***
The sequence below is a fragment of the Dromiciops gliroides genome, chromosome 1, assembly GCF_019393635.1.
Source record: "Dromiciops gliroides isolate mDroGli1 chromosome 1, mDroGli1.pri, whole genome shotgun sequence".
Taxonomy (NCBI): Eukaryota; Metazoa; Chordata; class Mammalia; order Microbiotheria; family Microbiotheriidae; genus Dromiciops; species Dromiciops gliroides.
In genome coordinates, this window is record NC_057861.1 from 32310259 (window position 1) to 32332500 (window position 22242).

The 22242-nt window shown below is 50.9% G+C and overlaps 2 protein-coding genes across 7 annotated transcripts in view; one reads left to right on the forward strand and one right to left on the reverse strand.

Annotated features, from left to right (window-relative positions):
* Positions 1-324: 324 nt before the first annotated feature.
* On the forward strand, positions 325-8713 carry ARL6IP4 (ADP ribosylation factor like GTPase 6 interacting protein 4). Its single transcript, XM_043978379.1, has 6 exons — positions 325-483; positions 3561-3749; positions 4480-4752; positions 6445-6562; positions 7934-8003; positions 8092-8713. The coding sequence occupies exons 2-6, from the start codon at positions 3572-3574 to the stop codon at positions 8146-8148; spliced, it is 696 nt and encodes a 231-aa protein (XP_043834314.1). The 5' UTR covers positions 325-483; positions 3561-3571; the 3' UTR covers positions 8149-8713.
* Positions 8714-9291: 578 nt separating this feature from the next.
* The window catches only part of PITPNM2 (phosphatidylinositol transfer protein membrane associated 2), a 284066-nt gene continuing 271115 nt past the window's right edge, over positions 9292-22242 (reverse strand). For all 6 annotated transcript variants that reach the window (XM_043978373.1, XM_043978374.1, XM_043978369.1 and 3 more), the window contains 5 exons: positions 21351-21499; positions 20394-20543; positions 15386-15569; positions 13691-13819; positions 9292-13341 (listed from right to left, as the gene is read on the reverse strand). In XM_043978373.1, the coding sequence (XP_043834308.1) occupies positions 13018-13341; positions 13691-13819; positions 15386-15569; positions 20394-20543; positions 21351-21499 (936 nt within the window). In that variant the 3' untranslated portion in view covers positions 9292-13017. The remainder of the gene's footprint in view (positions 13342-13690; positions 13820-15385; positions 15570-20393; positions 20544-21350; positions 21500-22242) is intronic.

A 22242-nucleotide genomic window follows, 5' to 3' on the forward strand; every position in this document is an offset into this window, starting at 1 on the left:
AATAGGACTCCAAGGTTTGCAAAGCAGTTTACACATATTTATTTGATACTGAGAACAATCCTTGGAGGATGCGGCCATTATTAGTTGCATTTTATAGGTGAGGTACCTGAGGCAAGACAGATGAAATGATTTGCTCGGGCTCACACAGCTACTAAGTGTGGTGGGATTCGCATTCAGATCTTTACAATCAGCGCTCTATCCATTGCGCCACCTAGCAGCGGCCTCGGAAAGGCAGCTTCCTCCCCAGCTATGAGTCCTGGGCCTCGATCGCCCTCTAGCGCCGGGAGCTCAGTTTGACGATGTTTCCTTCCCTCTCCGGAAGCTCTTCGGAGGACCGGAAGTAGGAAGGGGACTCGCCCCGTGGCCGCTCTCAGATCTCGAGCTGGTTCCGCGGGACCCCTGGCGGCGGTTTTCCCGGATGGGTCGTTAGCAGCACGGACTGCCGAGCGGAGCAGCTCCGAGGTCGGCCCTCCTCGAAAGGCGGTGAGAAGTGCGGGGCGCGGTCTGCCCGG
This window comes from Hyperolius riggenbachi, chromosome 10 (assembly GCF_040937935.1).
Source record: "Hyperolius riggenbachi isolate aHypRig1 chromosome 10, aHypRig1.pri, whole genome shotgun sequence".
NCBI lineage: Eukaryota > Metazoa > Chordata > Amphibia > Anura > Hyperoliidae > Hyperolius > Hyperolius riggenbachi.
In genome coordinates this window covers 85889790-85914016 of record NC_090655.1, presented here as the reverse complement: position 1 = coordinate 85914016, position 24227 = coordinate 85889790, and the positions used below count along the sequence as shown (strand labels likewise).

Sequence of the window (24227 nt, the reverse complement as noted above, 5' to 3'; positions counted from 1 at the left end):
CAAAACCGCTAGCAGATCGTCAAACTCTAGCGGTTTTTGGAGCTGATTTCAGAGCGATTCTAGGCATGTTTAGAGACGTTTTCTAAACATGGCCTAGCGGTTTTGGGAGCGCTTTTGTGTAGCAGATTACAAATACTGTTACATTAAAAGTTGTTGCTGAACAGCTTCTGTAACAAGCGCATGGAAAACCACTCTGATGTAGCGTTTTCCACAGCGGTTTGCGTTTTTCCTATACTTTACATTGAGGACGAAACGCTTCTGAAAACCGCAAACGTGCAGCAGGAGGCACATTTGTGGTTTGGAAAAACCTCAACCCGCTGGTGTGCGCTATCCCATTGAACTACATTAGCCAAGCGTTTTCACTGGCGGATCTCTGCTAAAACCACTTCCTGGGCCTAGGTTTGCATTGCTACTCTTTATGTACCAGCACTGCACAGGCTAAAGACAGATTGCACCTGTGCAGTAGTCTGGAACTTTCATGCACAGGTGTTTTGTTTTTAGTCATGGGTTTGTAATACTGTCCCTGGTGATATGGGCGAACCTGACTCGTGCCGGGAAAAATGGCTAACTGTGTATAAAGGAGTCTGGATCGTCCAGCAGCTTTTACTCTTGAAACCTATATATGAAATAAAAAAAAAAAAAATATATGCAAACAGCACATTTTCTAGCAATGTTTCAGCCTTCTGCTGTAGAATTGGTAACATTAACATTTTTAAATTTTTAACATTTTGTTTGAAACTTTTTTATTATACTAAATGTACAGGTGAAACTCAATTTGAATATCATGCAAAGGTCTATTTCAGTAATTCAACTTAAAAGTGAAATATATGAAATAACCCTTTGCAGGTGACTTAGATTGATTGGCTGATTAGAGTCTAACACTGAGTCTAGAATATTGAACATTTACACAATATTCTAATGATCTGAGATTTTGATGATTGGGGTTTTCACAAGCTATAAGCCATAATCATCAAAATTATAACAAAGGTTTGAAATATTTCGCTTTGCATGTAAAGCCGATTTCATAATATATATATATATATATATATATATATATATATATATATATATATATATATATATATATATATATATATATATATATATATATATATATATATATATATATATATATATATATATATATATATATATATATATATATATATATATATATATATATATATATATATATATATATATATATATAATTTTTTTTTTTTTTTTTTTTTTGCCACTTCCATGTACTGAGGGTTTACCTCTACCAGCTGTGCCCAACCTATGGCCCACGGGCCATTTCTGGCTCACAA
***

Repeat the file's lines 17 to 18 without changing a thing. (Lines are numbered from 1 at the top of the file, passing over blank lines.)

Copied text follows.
Sequence of the window (24227 nt, the reverse complement as noted above, 5' to 3'; positions counted from 1 at the left end):
CAAAACCGCTAGCAGATCGTCAAACTCTAGCGGTTTTTGGAGCTGATTTCAGAGCGATTCTAGGCATGTTTAGAGACGTTTTCTAAACATGGCCTAGCGGTTTTGGGAGCGCTTTTGTGTAGCAGATTACAAATACTGTTACATTAAAAGTTGTTGCTGAACAGCTTCTGTAACAAGCGCATGGAAAACCACTCTGATGTAGCGTTTTCCACAGCGGTTTGCGTTTTTCCTATACTTTACATTGAGGACGAAACGCTTCTGAAAACCGCAAACGTGCAGCAGGAGGCACATTTGTGGTTTGGAAAAACCTCAACCCGCTGGTGTGCGCTATCCCATTGAACTACATTAGCCAAGCGTTTTCACTGGCGGATCTCTGCTAAAACCACTTCCTGGGCCTAGGTTTGCATTGCTACTCTTTATGTACCAGCACTGCACAGGCTAAAGACAGATTGCACCTGTGCAGTAGTCTGGAACTTTCATGCACAGGTGTTTTGTTTTTAGTCATGGGTTTGTAATACTGTCCCTGGTGATATGGGCGAACCTGACTCGTGCCGGGAAAAATGGCTAACTGTGTATAAAGGAGTCTGGATCGTCCAGCAGCTTTTACTCTTGAAACCTATATATGAAATAAAAAAAAAAAAAATATATGCAAACAGCACATTTTCTAGCAATGTTTCAGCCTTCTGCTGTAGAATTGGTAACATTAACATTTTTAAATTTTTAACATTTTGTTTGAAACTTTTTTATTATACTAAATGTACAGGTGAAACTCAATTTGAATATCATGCAAAGGTCTATTTCAGTAATTCAACTTAAAAGTGAAATATATGAAATAACCCTTTGCAGGTGACTTAGATTGATTGGCTGATTAGAGTCTAACACTGAGTCTAGAATATTGAACATTTACACAATATTCTAATGATCTGAGATTTTGATGATTGGGGTTTTCACAAGCTATAAGCCATAATCATCAAAATTATAACAAAGGTTTGAAATATTTCGCTTTGCATGTAAAGCCGATTTCATAATATATATATATATATATATATATATATATATATATATATATATATATATATATATATATATATATATATATATATATATATATATATATATATATATATATATATATATATATATATATATATATATATATATATATATATATATATATATATATATATATATATATATATATATATATATAATTTTTTTTTTTTTTTTTTTTTTGCCACTTCCATGTACTGAGGGTTTACCTCTACCAGCTGTGCCCAACCTATGGCCCACGGGCCATTTCTGGCTCACAA